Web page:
Average speed cameras could be installed along a stretch of road that has been plagued by street racing and dangerous driving.

Transport for London (TfL) said it had not ruled out using the cameras after 165 people were caught speeding in a Metropolitan Police crackdown on road traffic offences on the A10 in Enfield.

The operation, now in its seventh week, also uncovered activities such as drink or drug-driving and insurance offences.

TfL said it is deciding which locations should be prioritised for safety cameras and no roads have been ruled out.

Mayor of London Sadiq Khan launched an initiative known as Vision Zero to eliminate deaths and serious injury from London’s roads by 2041.

Vision Zero director at TfL Stuart Reid said: “We are committed to reducing road danger across the capital, including at the A10, and are in discussions with Enfield Council about the best way to do this.

“Safety cameras are only one of the ways to reduce speed-related deaths and serious injuries on our roads, and we will continue working with the boroughs and our policing partners to consider all the factors necessary to reduce road danger.”

Enfield Council brought in regulations designed to make it easier for the Metropolitan Police to clamp down on “car-cruising meets” in 2017.

Its public spaces protection order targeted “speeding, driving in convoy, racing, performing stunts, sounding horns and revving engines as to cause a nuisance, and wheel spins”.

But in April this year,

campaign group Better Streets for Enfield claimed dangerous driving was still going on

and the council, TfL and the Met Police seemed to be “passing the buck” rather than tackling the problem.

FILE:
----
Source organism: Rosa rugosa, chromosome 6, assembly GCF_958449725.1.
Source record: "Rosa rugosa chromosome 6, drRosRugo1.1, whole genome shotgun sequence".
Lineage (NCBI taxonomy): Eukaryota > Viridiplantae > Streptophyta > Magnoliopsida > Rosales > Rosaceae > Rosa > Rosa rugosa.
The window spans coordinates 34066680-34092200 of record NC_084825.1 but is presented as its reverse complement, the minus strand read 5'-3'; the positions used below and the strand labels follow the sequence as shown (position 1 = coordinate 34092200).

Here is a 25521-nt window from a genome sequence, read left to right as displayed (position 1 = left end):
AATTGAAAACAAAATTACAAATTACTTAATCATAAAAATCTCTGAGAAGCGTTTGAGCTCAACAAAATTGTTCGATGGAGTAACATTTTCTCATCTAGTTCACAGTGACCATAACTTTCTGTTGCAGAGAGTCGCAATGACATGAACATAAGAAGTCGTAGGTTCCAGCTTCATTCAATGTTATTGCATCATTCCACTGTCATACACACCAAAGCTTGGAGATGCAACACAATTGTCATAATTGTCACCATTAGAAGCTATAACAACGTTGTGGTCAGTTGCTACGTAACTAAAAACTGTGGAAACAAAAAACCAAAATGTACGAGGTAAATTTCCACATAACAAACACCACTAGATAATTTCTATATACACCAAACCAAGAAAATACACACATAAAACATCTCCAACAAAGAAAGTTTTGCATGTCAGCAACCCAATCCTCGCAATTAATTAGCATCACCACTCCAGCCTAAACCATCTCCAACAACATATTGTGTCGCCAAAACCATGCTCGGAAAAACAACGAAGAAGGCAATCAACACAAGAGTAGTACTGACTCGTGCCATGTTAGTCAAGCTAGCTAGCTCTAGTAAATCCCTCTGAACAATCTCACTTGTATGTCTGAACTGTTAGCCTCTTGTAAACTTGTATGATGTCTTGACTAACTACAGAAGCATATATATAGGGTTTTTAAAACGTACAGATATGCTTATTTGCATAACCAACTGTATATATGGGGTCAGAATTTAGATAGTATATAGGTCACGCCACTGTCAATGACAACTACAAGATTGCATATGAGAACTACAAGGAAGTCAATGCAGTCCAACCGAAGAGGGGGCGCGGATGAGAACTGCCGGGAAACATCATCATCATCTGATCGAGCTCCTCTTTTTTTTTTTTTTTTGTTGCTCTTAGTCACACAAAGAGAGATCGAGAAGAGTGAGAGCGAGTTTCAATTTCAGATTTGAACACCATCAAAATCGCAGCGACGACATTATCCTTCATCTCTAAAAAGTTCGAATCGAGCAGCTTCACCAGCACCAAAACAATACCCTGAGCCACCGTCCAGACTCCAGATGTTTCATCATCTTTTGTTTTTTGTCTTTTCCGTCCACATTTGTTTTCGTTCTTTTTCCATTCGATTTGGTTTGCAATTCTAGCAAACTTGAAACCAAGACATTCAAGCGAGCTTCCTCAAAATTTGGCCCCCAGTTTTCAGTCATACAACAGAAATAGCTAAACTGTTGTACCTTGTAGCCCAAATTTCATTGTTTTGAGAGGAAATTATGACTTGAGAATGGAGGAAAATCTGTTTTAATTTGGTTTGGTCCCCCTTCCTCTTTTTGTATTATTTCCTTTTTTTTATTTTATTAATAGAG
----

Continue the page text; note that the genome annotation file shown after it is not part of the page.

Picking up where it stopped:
The group wrote an open letter to TfL and Enfield police calling for a crackdown on the car racers, warning people’s lives were being put at risk by their activity.

It complained TfL’s promise to roll out “a sequence of measures” to deal with the problems – including average speed cameras – had not been fulfilled.

Enfield’s council leader, Cllr Nesil Caliskan, wrote to TfL last month complaining the transport body appeared to have ruled out using average speed cameras as a deterrent.

She suggested the council could help with the cost of installing cameras if TfL could not find the money from its own budget.

From the launch of their operation on April 4 up to Friday (June 14), the police recorded the following offences on the A10:

  • Total Excess Speeds Reported: 165
  • Insurance Offences: 8
  • Defective Vehicle Offences: 39
  • Vehicle Seizures: 24
  • Drink/Drug-Drive Offences: 4
  • Goods Vehicle Offences: 8
  • Lost or Stolen Vehicles recovered: 6
  • Total Arrests: 13
  • Traffic Offence Report Driving without due care: 1

Detective superintendent Andy Cox, roads and transport policing command, said: “Working with partners including TfL, we are committed to removing the most dangerous drivers and riders from London’s roads as part of Vision Zero.

“The A10 has been experiencing reckless drivers with a total disregard for themselves and other road users for some time.

“It must stop before there are any more fatalities or serious injuries. Therefore, we are ramping up policing enforcement to deter such offending.”